Today, 11/01/11 (or 11/1/11 – the choice is yours) is one of a select few dates solely composed of only 0s and 1s. In fact, the year 2011 has 9 binary days, just like every other binary date-capable year.
But enjoy it while it lasts. After November 11, which is perhaps one of the most booked days for weddings ever, you’ll have to wait a whole century before the calendar hits a binary date. (If you can make it until January 1, 2100, we’ll be impressed.)
As some USENET newsgroup subscribers are quick to describe, binary is a numbering scheme in which there are only two possible values for each digit: 0 and 1. The term also refers to any digital encoding/decoding system in which there are exactly two possible states. In digital data memory, storage, processing, and communications, the 0 and 1 values are sometimes called “low” and “high,” respectively.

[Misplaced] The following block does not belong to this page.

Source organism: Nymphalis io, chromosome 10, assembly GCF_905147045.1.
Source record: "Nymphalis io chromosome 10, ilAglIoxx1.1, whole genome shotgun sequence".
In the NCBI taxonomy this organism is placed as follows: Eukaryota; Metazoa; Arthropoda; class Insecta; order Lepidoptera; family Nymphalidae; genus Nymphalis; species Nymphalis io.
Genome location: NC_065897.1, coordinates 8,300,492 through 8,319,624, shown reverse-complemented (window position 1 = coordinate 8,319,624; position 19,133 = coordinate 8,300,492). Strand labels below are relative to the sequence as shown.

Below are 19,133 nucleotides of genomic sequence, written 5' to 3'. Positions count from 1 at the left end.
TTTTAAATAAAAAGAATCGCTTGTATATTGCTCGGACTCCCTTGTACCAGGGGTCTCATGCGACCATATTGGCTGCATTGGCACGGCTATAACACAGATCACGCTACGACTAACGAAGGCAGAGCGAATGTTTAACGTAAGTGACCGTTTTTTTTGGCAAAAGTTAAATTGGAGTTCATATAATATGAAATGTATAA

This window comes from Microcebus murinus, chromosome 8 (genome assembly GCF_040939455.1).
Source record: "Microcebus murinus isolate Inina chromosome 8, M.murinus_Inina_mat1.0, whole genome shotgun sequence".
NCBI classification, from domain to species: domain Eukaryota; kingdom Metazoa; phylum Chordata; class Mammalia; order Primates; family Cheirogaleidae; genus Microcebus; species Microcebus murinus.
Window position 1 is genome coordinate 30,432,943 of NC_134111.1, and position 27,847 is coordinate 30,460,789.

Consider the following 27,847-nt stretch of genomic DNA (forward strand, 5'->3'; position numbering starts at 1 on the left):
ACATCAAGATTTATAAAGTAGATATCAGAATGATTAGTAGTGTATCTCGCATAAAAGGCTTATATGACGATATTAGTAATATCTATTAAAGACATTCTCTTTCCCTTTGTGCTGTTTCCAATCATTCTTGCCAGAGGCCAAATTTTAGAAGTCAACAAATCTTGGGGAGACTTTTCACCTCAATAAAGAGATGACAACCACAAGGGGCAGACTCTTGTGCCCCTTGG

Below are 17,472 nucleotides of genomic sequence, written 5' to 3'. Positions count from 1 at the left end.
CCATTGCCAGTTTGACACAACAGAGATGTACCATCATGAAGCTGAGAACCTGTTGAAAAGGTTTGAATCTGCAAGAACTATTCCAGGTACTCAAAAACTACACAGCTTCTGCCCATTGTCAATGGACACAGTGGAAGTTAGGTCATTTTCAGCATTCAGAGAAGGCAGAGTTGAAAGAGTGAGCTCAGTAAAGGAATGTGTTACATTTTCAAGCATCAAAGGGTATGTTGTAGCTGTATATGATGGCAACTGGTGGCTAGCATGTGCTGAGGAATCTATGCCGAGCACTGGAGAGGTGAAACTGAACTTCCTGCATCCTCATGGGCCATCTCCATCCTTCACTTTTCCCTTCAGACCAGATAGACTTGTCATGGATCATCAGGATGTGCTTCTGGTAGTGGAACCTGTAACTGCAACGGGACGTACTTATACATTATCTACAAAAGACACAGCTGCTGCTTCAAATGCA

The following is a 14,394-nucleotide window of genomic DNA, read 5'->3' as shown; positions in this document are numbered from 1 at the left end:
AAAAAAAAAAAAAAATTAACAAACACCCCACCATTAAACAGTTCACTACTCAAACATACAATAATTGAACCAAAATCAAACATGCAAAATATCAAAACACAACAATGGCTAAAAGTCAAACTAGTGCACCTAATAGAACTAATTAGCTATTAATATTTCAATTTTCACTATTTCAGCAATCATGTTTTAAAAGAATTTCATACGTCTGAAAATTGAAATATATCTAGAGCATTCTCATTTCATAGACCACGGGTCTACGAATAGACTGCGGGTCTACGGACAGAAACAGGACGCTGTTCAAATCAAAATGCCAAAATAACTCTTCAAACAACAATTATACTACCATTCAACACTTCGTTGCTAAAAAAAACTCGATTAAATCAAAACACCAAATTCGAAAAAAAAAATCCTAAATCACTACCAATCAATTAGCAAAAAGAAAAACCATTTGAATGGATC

In any case, the date is a great excuse to play with the code that lies at the core of modern computing. Though the fundamental coding method has been replaced by much more sophisticated and functional coding languages like Java, C++ and Python, that doesn’t mean it’s lost its place in the hearts and minds of nerds everywhere.
We use the decimal system in everyday life because it seems more natural (we have ten fingers and ten toes). For the computer, the binary system is more natural because of its electrical nature (charged versus uncharged).